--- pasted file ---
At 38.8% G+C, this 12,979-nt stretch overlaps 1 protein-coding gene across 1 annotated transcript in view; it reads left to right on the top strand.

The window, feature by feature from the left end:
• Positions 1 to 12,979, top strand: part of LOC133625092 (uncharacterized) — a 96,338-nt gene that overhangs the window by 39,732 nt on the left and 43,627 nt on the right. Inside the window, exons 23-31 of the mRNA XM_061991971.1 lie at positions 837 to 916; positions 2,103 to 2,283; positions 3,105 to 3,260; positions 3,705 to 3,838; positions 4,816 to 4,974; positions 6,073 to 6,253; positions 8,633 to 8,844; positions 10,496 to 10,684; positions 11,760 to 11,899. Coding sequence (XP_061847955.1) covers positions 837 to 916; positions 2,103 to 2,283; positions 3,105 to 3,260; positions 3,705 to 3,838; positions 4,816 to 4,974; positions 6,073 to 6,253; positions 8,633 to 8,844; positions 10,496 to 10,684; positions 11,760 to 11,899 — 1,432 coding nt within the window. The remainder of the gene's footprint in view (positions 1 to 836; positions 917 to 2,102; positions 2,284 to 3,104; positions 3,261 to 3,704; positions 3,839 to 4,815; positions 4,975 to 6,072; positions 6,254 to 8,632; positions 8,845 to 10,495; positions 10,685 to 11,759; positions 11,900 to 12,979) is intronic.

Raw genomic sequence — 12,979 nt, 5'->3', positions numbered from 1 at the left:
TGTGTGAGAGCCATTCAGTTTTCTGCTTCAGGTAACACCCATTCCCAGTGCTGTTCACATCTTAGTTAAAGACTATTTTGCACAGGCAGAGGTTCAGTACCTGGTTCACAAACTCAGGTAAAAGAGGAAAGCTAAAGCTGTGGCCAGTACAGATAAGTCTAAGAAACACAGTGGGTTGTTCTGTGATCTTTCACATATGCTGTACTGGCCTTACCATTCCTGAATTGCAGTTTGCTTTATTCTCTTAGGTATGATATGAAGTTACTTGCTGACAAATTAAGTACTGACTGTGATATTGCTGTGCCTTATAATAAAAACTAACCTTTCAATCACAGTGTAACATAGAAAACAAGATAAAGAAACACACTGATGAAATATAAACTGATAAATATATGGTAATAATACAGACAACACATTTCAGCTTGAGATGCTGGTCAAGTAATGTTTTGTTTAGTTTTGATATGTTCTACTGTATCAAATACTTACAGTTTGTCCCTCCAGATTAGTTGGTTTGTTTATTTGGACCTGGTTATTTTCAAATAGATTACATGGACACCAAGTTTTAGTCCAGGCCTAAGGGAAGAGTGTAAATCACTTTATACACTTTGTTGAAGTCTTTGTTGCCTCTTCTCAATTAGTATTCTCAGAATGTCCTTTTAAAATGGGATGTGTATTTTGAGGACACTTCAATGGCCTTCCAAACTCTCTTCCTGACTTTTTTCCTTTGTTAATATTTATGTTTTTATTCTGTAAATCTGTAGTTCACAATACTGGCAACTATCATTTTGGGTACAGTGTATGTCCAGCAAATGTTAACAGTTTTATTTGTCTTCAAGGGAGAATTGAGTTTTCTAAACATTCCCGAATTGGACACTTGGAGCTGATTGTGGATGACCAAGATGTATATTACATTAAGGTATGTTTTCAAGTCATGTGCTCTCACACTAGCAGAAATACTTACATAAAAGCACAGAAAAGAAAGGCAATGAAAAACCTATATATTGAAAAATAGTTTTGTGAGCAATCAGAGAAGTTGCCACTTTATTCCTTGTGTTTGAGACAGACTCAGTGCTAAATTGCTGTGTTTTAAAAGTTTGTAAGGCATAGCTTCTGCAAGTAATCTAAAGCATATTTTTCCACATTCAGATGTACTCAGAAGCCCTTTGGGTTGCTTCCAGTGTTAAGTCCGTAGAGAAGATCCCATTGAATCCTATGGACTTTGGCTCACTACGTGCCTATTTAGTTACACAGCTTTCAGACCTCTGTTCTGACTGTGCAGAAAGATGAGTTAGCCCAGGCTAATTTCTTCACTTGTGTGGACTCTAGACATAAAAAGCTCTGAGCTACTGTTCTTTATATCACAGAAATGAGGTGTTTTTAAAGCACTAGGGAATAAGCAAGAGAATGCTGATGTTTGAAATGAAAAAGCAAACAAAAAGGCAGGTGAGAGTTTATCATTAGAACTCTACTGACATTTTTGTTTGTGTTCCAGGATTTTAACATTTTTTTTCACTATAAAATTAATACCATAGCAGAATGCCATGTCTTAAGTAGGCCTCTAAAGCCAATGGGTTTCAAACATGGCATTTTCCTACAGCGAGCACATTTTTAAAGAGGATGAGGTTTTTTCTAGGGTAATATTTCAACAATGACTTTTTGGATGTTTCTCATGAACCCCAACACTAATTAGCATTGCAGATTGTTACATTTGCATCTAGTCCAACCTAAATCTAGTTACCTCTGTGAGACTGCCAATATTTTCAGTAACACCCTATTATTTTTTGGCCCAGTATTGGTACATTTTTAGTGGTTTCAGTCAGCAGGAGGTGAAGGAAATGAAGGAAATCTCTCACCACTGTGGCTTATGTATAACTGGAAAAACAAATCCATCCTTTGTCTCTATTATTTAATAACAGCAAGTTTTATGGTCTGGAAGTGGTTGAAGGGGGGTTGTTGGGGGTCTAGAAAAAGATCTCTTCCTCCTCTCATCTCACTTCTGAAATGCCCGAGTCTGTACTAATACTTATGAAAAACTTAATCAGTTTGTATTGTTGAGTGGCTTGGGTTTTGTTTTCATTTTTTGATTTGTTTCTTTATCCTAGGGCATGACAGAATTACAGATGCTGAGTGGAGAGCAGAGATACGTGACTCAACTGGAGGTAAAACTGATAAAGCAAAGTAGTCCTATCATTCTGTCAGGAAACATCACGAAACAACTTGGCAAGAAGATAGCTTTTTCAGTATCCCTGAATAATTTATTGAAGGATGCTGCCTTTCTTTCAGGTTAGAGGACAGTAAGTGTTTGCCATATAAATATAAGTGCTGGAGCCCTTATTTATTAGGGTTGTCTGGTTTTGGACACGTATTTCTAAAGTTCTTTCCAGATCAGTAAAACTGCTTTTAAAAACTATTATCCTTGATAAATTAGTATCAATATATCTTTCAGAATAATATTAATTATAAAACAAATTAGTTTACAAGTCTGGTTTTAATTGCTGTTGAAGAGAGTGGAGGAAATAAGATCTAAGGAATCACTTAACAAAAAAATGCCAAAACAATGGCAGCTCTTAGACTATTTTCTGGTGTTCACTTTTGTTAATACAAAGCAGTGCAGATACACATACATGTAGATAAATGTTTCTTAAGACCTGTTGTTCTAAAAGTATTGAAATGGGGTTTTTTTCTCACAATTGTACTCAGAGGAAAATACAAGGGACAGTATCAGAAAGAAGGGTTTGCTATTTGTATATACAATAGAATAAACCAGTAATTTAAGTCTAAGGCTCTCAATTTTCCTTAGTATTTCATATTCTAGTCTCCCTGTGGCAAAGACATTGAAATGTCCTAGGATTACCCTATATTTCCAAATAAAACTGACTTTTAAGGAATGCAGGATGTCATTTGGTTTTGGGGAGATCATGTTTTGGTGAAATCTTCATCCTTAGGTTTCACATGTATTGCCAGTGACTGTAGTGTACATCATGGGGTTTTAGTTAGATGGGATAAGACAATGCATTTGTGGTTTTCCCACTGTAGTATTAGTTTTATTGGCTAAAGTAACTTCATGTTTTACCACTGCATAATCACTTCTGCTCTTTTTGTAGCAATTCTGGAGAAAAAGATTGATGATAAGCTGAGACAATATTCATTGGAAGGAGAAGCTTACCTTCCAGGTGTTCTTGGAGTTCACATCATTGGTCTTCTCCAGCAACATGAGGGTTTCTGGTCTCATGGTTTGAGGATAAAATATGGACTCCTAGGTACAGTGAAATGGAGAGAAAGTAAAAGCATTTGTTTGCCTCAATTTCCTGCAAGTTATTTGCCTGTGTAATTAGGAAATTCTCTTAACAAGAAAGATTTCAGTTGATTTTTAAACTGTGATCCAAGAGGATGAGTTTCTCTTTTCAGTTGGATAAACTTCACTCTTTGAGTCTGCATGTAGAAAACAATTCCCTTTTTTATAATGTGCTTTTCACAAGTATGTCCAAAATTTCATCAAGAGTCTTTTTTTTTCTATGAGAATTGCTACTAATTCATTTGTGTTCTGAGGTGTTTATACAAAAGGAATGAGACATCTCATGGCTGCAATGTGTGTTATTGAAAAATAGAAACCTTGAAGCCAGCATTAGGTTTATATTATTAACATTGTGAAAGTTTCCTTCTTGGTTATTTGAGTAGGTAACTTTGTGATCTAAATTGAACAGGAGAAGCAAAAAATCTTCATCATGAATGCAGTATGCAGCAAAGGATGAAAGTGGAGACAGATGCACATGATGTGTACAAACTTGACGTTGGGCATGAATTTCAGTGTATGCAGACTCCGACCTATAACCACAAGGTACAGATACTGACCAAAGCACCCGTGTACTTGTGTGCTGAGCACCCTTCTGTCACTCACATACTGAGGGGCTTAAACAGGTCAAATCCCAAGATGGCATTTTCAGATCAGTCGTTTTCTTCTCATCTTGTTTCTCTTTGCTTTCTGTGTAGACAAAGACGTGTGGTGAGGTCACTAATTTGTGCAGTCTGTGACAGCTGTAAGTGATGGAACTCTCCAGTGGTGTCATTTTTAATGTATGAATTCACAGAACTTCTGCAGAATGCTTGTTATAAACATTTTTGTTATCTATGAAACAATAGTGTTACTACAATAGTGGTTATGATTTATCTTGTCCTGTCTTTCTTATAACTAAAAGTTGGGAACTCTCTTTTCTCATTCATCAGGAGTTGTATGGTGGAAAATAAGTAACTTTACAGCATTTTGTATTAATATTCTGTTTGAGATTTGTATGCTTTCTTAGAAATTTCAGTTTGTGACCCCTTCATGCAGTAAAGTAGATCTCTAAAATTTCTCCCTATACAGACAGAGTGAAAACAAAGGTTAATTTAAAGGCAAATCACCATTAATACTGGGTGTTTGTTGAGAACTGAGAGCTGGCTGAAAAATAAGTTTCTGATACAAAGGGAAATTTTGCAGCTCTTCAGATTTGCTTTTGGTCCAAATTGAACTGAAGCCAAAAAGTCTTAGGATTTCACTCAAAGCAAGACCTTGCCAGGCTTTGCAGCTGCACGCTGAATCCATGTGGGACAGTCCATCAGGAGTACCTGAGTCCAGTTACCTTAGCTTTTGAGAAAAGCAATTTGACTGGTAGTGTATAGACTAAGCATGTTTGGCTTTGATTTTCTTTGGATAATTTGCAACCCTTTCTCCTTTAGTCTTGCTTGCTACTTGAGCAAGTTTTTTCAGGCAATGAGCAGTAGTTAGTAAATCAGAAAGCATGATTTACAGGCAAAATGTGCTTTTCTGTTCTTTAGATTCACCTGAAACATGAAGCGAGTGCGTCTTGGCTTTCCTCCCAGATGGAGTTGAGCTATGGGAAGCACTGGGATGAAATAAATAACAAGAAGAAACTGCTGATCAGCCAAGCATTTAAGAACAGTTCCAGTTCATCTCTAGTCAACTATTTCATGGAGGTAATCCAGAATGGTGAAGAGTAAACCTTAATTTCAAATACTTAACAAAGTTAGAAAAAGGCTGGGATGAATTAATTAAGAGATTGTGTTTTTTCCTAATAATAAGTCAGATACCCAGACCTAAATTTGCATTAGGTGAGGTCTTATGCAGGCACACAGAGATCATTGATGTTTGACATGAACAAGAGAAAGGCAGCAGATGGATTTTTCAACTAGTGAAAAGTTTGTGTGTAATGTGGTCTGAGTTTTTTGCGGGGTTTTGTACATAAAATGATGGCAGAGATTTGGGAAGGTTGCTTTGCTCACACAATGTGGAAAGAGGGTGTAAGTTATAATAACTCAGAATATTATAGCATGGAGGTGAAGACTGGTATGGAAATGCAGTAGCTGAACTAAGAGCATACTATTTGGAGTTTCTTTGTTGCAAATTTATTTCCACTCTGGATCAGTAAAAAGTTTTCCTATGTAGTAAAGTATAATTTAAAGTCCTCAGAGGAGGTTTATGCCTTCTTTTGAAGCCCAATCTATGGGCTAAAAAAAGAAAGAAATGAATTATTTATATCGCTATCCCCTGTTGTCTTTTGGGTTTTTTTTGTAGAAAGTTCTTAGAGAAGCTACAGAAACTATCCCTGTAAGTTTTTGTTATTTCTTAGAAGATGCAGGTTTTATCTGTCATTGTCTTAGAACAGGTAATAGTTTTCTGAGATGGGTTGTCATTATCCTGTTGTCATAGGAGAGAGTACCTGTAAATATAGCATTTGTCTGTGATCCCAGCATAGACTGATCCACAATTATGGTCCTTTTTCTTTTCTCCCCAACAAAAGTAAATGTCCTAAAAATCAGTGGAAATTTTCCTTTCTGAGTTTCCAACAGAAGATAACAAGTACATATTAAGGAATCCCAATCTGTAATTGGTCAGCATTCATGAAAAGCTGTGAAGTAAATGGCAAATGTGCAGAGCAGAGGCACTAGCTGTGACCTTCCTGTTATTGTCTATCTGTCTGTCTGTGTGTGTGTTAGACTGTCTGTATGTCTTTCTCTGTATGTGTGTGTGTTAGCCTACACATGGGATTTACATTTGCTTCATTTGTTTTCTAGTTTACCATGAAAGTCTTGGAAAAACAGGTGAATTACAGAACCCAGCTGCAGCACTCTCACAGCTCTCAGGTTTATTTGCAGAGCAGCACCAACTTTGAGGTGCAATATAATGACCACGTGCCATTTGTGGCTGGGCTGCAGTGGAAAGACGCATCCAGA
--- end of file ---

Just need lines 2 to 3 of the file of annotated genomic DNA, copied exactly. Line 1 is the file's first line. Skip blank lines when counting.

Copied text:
The window, feature by feature from the left end:
• Positions 1 to 12,979, top strand: part of LOC133625092 (uncharacterized) — a 96,338-nt gene that overhangs the window by 39,732 nt on the left and 43,627 nt on the right. Inside the window, exons 23-31 of the mRNA XM_061991971.1 lie at positions 837 to 916; positions 2,103 to 2,283; positions 3,105 to 3,260; positions 3,705 to 3,838; positions 4,816 to 4,974; positions 6,073 to 6,253; positions 8,633 to 8,844; positions 10,496 to 10,684; positions 11,760 to 11,899. Coding sequence (XP_061847955.1) covers positions 837 to 916; positions 2,103 to 2,283; positions 3,105 to 3,260; positions 3,705 to 3,838; positions 4,816 to 4,974; positions 6,073 to 6,253; positions 8,633 to 8,844; positions 10,496 to 10,684; positions 11,760 to 11,899 — 1,432 coding nt within the window. The remainder of the gene's footprint in view (positions 1 to 836; positions 917 to 2,102; positions 2,284 to 3,104; positions 3,261 to 3,704; positions 3,839 to 4,815; positions 4,975 to 6,072; positions 6,254 to 8,632; positions 8,845 to 10,495; positions 10,685 to 11,759; positions 11,900 to 12,979) is intronic.